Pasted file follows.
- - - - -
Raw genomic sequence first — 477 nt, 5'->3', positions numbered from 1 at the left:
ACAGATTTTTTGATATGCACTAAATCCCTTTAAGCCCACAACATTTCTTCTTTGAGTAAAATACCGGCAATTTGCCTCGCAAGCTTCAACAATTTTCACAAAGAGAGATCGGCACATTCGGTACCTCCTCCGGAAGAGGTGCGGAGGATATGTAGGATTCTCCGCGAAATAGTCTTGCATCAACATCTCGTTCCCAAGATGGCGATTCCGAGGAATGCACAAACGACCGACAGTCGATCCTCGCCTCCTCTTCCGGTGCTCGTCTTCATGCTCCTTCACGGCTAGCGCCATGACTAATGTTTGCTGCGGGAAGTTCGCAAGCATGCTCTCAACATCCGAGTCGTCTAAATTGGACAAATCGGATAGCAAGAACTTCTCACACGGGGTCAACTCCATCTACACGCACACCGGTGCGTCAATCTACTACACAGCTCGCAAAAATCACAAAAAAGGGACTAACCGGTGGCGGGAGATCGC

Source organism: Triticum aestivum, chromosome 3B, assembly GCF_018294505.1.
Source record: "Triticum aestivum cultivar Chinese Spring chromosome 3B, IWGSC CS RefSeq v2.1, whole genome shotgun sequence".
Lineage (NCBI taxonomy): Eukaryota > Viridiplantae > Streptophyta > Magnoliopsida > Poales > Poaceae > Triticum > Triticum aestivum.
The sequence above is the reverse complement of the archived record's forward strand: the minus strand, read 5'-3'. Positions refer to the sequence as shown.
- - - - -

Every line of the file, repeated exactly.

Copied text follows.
Raw genomic sequence first — 477 nt, 5'->3', positions numbered from 1 at the left:
ACAGATTTTTTGATATGCACTAAATCCCTTTAAGCCCACAACATTTCTTCTTTGAGTAAAATACCGGCAATTTGCCTCGCAAGCTTCAACAATTTTCACAAAGAGAGATCGGCACATTCGGTACCTCCTCCGGAAGAGGTGCGGAGGATATGTAGGATTCTCCGCGAAATAGTCTTGCATCAACATCTCGTTCCCAAGATGGCGATTCCGAGGAATGCACAAACGACCGACAGTCGATCCTCGCCTCCTCTTCCGGTGCTCGTCTTCATGCTCCTTCACGGCTAGCGCCATGACTAATGTTTGCTGCGGGAAGTTCGCAAGCATGCTCTCAACATCCGAGTCGTCTAAATTGGACAAATCGGATAGCAAGAACTTCTCACACGGGGTCAACTCCATCTACACGCACACCGGTGCGTCAATCTACTACACAGCTCGCAAAAATCACAAAAAAGGGACTAACCGGTGGCGGGAGATCGC

Source organism: Triticum aestivum, chromosome 3B, assembly GCF_018294505.1.
Source record: "Triticum aestivum cultivar Chinese Spring chromosome 3B, IWGSC CS RefSeq v2.1, whole genome shotgun sequence".
Lineage (NCBI taxonomy): Eukaryota > Viridiplantae > Streptophyta > Magnoliopsida > Poales > Poaceae > Triticum > Triticum aestivum.
The sequence above is the reverse complement of the archived record's forward strand: the minus strand, read 5'-3'. Positions refer to the sequence as shown.